In 1996, Joanna Rakoff was among hundreds of recent university graduates working as assistants at New York publishing companies and literary agencies.
However, Rakoff was uniquely tasked with answering the fan mail of J.D. Salinger, one of the greatest American authors of the post-WWII era. Technically speaking, answering meant sending a form letter — but Rakoff riskily decided to personally respond under her own name to many from around the world who expressed how much Salinger’s books meant to them.
Initially, it did not occur to Rakoff, 48, to write about her stint at the prestigious Harold Ober Associates literary agency, or about her unauthorized gig responding on behalf of the notoriously reclusive Salinger. It was only in the years after the “The Catcher in the Rye” author’s death in 2010, that Rakoff produced “My Salinger Year,” an acclaimed coming-of-age memoir reflecting on that year so pivotal to the direction of her life and career.
“With time, I realized there was something universal here, that it was a story larger than just my own. I realized a memoir doesn’t have to be about a grand person reflecting on their life, or about an enormous trauma. It can be about small moments and be shaped like a novel,” Rakoff told The Times of Israel in a video interview from her home in Cambridge, Massachusetts.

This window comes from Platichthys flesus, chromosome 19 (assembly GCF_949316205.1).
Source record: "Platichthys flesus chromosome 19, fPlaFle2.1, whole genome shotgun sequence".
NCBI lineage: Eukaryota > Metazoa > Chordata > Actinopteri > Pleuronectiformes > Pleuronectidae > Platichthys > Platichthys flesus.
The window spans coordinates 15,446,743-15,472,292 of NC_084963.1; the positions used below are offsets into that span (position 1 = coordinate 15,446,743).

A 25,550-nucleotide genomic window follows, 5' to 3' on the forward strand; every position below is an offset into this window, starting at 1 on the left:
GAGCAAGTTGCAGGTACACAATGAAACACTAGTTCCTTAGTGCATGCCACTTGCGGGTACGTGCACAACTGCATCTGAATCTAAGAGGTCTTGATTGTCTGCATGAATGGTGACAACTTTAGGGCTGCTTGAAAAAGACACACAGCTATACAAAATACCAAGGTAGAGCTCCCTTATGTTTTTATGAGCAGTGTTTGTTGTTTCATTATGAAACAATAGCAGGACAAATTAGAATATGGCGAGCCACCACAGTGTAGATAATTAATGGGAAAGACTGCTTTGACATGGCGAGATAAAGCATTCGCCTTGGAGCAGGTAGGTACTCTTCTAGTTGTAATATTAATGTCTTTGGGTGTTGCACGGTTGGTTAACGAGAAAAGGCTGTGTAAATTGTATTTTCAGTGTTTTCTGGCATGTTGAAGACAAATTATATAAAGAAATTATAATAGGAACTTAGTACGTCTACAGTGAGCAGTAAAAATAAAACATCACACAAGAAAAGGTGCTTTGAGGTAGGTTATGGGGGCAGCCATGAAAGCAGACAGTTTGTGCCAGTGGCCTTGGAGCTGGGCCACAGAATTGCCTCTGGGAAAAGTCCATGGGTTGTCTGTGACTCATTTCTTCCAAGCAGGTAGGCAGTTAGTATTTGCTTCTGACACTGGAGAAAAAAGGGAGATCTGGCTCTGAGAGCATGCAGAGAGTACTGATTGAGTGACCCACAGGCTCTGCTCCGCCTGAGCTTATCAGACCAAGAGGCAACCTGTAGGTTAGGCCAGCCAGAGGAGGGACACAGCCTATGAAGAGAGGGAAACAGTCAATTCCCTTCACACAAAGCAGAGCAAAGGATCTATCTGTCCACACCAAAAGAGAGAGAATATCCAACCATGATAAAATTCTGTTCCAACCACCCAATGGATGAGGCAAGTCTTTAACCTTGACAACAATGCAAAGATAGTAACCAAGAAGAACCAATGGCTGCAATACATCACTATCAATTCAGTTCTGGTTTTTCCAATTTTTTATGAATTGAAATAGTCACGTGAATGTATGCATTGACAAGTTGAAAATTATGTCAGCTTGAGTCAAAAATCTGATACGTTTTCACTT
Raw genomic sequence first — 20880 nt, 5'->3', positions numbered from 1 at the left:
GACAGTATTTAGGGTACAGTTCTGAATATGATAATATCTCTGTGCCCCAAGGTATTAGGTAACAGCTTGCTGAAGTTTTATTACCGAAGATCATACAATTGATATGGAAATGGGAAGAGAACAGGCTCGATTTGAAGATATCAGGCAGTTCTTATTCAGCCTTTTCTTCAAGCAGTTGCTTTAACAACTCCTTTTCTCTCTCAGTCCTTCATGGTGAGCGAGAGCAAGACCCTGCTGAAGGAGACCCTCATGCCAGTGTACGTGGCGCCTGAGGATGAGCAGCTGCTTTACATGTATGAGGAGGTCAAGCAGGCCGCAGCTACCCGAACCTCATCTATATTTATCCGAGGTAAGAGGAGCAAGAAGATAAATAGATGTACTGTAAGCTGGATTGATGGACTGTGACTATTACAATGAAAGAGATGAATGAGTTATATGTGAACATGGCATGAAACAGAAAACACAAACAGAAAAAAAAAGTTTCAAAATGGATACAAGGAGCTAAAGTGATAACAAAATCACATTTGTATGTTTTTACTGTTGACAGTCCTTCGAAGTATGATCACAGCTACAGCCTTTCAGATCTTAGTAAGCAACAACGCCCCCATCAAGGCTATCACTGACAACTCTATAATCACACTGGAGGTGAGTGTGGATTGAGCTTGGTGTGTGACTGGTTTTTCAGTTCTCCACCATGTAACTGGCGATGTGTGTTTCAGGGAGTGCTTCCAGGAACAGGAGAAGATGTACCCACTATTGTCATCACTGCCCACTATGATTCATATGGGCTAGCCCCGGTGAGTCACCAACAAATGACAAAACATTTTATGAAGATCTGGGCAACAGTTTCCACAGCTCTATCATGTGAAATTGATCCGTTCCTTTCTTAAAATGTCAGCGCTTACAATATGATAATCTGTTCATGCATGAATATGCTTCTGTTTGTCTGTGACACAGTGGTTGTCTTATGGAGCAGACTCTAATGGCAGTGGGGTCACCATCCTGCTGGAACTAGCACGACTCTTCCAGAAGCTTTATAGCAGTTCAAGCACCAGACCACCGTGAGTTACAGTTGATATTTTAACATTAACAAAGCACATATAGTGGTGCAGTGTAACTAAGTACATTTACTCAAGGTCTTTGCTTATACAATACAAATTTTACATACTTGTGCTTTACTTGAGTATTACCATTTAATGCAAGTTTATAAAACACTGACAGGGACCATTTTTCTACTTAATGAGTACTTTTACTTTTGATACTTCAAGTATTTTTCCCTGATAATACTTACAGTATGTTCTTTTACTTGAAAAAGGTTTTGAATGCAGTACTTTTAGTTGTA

Now, Academy Award-nominated director Philippe Falardeau has turned Rakoff’s 2014 memoir into a film of the same name. It opens in United States theaters and on-demand on March 5 and in the United Kingdom on March 17.
The film version of “My Salinger Year” stars Margaret Qualley as Joanna, and Golden Globe Award-winner Sigourney Weaver as her boss, Margaret. The supporting cast includes British actor Douglas Booth as Joanna’s socialist boyfriend Don, and the excellent Irish actor Brian F. O’Byrne as sympathetic older colleague Hugh.
The 24-year-old Qualley, one of today’s leading young actors, holds her own against veteran Weaver. Touching and humorous, Weaver is spot on as Margaret, who is modeled on Rakoff’s real boss, the legendary agent Phyllis Westberg.
There are no spoilers involved in divulging that the film provides no clear glimpse of the actor playing Salinger. As in the book, the revered author remains in the shadows and on the sidelines.
Speaking from his home in Montreal, director Falardeau, 52, explained, “Salinger is a myth almost. I wanted to make sure that he didn’t gobble up the film. I kept the focus on what Joanna and others think of him.”
The director took an interest in Rakoff’s memoir for reasons other than the famous name in its title. Although Falardeau had heard of Salinger, he hadn’t yet read any of his books.
“The story of the fan letters captivated me. When I was younger I wrote to some people whose work I admired, and I got responses. It made a difference in my life,” Falardeau said.
“I was touched by how Joanna couldn’t bear to send a form letter to people who were pouring their hearts out, and that she was willing to breach protocol and risk her job. I would have done the same thing — only I would have been worse. I would have written the letters and signed Salinger’s name,” he said.
Falardeau was also impressed by Rakoff’s voice, which worked for the kind of film he wanted to make next.
“I picked up Joanna’s memoir at the bookstore in December 2014 on the way to my parent’s cottage, and I read it over the holidays. I was unconsciously looking for something from a woman’s perspective to adapt because until then all my work was from a male point of view,” he said.